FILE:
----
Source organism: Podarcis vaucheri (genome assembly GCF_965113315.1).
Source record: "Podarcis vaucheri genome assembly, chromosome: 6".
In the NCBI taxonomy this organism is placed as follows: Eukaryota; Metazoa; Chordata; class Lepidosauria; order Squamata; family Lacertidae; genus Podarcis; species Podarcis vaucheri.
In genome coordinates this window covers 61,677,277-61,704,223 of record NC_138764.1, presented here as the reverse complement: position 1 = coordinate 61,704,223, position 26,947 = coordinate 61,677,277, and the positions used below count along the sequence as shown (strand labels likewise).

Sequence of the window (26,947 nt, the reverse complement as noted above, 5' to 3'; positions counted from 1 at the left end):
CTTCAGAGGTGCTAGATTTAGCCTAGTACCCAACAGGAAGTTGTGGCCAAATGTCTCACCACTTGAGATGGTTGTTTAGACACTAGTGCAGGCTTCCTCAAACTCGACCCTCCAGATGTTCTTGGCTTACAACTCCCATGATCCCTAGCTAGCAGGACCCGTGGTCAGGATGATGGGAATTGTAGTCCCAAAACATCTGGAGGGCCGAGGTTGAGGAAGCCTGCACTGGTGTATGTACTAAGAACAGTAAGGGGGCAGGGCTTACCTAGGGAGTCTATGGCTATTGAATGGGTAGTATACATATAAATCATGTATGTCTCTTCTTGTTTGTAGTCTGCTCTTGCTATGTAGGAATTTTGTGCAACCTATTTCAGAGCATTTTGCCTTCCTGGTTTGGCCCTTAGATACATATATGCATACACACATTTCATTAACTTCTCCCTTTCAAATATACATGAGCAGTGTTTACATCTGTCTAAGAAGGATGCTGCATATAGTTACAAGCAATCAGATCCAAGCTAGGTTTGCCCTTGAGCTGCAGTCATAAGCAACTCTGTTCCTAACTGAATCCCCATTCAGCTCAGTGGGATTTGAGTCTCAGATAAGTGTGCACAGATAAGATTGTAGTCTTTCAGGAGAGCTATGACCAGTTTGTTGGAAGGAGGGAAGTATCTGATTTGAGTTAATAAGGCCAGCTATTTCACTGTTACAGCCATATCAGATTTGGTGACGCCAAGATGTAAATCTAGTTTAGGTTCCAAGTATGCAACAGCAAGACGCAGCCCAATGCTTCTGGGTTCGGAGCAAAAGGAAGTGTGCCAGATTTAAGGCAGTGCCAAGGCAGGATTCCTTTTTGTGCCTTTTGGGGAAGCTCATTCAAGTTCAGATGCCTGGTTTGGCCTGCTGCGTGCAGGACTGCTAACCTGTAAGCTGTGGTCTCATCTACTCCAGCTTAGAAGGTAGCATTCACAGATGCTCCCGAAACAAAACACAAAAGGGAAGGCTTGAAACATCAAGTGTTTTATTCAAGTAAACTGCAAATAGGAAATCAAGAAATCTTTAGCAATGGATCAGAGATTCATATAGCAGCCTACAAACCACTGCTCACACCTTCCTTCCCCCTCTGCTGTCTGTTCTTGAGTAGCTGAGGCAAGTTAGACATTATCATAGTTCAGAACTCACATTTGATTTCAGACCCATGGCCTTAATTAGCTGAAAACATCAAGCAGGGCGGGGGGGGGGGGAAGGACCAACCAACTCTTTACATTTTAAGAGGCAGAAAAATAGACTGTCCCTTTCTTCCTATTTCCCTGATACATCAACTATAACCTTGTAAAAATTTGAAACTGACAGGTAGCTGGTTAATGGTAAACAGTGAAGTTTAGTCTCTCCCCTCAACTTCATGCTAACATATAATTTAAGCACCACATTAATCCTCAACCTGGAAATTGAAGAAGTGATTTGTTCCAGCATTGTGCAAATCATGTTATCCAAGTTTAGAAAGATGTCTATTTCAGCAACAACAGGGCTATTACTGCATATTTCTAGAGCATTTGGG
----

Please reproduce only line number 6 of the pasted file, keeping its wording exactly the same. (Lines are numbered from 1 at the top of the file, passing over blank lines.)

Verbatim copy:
CTTCAGAGGTGCTAGATTTAGCCTAGTACCCAACAGGAAGTTGTGGCCAAATGTCTCACCACTTGAGATGGTTGTTTAGACACTAGTGCAGGCTTCCTCAAACTCGACCCTCCAGATGTTCTTGGCTTACAACTCCCATGATCCCTAGCTAGCAGGACCCGTGGTCAGGATGATGGGAATTGTAGTCCCAAAACATCTGGAGGGCCGAGGTTGAGGAAGCCTGCACTGGTGTATGTACTAAGAACAGTAAGGGGGCAGGGCTTACCTAGGGAGTCTATGGCTATTGAATGGGTAGTATACATATAAATCATGTATGTCTCTTCTTGTTTGTAGTCTGCTCTTGCTATGTAGGAATTTTGTGCAACCTATTTCAGAGCATTTTGCCTTCCTGGTTTGGCCCTTAGATACATATATGCATACACACATTTCATTAACTTCTCCCTTTCAAATATACATGAGCAGTGTTTACATCTGTCTAAGAAGGATGCTGCATATAGTTACAAGCAATCAGATCCAAGCTAGGTTTGCCCTTGAGCTGCAGTCATAAGCAACTCTGTTCCTAACTGAATCCCCATTCAGCTCAGTGGGATTTGAGTCTCAGATAAGTGTGCACAGATAAGATTGTAGTCTTTCAGGAGAGCTATGACCAGTTTGTTGGAAGGAGGGAAGTATCTGATTTGAGTTAATAAGGCCAGCTATTTCACTGTTACAGCCATATCAGATTTGGTGACGCCAAGATGTAAATCTAGTTTAGGTTCCAAGTATGCAACAGCAAGACGCAGCCCAATGCTTCTGGGTTCGGAGCAAAAGGAAGTGTGCCAGATTTAAGGCAGTGCCAAGGCAGGATTCCTTTTTGTGCCTTTTGGGGAAGCTCATTCAAGTTCAGATGCCTGGTTTGGCCTGCTGCGTGCAGGACTGCTAACCTGTAAGCTGTGGTCTCATCTACTCCAGCTTAGAAGGTAGCATTCACAGATGCTCCCGAAACAAAACACAAAAGGGAAGGCTTGAAACATCAAGTGTTTTATTCAAGTAAACTGCAAATAGGAAATCAAGAAATCTTTAGCAATGGATCAGAGATTCATATAGCAGCCTACAAACCACTGCTCACACCTTCCTTCCCCCTCTGCTGTCTGTTCTTGAGTAGCTGAGGCAAGTTAGACATTATCATAGTTCAGAACTCACATTTGATTTCAGACCCATGGCCTTAATTAGCTGAAAACATCAAGCAGGGCGGGGGGGGGGGGAAGGACCAACCAACTCTTTACATTTTAAGAGGCAGAAAAATAGACTGTCCCTTTCTTCCTATTTCCCTGATACATCAACTATAACCTTGTAAAAATTTGAAACTGACAGGTAGCTGGTTAATGGTAAACAGTGAAGTTTAGTCTCTCCCCTCAACTTCATGCTAACATATAATTTAAGCACCACATTAATCCTCAACCTGGAAATTGAAGAAGTGATTTGTTCCAGCATTGTGCAAATCATGTTATCCAAGTTTAGAAAGATGTCTATTTCAGCAACAACAGGGCTATTACTGCATATTTCTAGAGCATTTGGG